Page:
Stored Blood in Bank Researchers have stated that blood transfusions using banked human blood may actually do more harm than good because a crucial gas enabling oxygen to reach tissues is lost in storage.

Blood can deliver oxygen to tissues because of the presence of nitric oxide, which opens up vessels allowing blood cells to pass through.

But, new studies by experts at Duke University Medical Centre in North Carolina haved showed that the nitric oxide in blood breaks down almost immediately after leaving the body.

And if blood vessels fail to open, blocking blood flow and starving tissues of oxygen, the result can be a heart attack or even death, according to Dr. Jonathan Stamler, senior author of the report.

He said: “It doesn’t matter how much oxygen is being carried by red blood cells, it cannot get to the tissues that need it without nitric oxide.”

There were “clear indications of nitric oxide depletion” within three hours of blood leaving the body, said Dr. Timothy McMahon, another researcher.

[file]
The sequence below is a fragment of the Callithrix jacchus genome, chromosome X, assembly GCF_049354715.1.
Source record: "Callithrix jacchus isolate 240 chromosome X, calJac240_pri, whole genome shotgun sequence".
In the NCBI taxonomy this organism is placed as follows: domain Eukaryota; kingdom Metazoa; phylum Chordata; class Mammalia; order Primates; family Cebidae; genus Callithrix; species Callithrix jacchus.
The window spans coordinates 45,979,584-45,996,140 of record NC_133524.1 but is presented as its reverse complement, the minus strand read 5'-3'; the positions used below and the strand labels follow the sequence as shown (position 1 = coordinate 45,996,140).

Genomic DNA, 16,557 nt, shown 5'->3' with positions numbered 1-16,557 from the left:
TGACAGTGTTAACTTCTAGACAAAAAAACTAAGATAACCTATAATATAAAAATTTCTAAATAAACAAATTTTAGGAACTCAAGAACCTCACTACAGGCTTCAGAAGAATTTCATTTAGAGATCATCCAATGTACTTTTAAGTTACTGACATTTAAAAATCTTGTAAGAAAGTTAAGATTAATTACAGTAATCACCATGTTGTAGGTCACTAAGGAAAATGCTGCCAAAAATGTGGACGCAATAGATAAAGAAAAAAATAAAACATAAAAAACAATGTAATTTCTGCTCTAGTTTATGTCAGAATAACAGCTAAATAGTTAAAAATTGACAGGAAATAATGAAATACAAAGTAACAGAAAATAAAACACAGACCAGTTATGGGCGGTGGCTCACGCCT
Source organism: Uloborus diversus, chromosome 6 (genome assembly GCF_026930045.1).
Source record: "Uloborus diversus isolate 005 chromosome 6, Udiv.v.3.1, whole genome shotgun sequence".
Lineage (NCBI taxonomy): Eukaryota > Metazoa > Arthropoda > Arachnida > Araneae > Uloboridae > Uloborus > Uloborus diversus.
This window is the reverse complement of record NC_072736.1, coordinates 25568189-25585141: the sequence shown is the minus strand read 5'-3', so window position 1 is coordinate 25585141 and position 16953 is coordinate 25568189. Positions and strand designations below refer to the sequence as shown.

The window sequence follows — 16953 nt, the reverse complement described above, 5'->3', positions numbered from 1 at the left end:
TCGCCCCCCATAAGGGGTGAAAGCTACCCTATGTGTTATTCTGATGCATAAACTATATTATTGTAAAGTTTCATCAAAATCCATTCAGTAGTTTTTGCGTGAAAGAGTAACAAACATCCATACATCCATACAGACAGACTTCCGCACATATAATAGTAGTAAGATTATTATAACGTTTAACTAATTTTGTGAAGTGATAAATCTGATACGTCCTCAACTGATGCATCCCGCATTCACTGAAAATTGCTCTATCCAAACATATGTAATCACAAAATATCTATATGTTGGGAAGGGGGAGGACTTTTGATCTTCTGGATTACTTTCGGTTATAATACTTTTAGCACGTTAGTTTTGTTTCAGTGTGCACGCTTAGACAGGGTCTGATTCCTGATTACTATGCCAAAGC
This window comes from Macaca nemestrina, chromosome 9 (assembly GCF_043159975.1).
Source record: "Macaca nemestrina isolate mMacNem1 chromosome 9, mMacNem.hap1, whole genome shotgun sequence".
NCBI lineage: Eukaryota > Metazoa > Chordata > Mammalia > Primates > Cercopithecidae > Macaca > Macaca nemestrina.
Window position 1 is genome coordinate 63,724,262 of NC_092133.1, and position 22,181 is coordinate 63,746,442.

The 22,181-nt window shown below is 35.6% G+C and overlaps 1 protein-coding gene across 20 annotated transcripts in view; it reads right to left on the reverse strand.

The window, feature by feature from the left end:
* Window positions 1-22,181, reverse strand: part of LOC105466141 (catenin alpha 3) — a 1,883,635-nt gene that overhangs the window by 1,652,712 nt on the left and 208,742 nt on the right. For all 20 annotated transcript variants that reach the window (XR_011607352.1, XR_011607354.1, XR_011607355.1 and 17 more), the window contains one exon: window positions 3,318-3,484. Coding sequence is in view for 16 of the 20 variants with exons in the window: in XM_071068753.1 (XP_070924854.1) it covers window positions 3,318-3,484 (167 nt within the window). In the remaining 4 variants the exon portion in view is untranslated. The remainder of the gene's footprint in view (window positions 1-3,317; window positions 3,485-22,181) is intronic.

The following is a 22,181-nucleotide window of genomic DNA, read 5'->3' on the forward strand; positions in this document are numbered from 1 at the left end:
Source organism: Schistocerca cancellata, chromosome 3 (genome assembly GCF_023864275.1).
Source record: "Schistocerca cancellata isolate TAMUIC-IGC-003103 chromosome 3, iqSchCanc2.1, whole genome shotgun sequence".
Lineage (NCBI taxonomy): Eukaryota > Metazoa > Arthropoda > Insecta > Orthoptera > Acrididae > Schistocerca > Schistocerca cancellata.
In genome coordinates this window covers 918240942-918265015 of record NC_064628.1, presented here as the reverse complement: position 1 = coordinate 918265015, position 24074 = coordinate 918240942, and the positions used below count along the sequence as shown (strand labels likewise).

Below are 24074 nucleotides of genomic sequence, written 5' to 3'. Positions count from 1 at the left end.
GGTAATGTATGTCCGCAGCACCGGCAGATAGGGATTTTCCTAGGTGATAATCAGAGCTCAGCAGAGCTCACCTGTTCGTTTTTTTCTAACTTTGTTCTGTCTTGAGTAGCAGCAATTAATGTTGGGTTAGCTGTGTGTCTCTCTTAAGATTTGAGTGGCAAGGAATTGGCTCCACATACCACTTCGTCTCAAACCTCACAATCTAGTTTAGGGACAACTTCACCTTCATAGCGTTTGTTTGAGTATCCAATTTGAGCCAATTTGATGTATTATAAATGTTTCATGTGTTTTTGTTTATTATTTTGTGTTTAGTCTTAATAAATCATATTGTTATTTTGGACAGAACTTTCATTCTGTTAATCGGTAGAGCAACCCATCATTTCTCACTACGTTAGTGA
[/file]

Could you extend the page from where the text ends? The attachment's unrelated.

He said: “Of concern to us is that nitric oxide levels become depressed soon after collection, suggesting that even ‘fresh blood’ may have adverse biological characteristics.”

However, the new report also found that artificially adding the gas to stored blood before transfusion could solve the problem and restore blood flow to normal.

Dr. Stamler said: “When we gave stored blood it couldn’t increase blood flow properly. However, after replacing the nitrous oxide, blood flow to the heart was increased, reflecting increased blood vessel dilation. This suggests that adding nitrous oxide to human banked blood could theoretically improve its ability to dilate blood vessels and thus prevent heart attacks and even death in patients.”

Dr. Stamler said transfusions were still important as they “could be life-saving” but he also called for large-scale clinical trials in humans, adding that there was “little doubt” transfused blood could be harmful.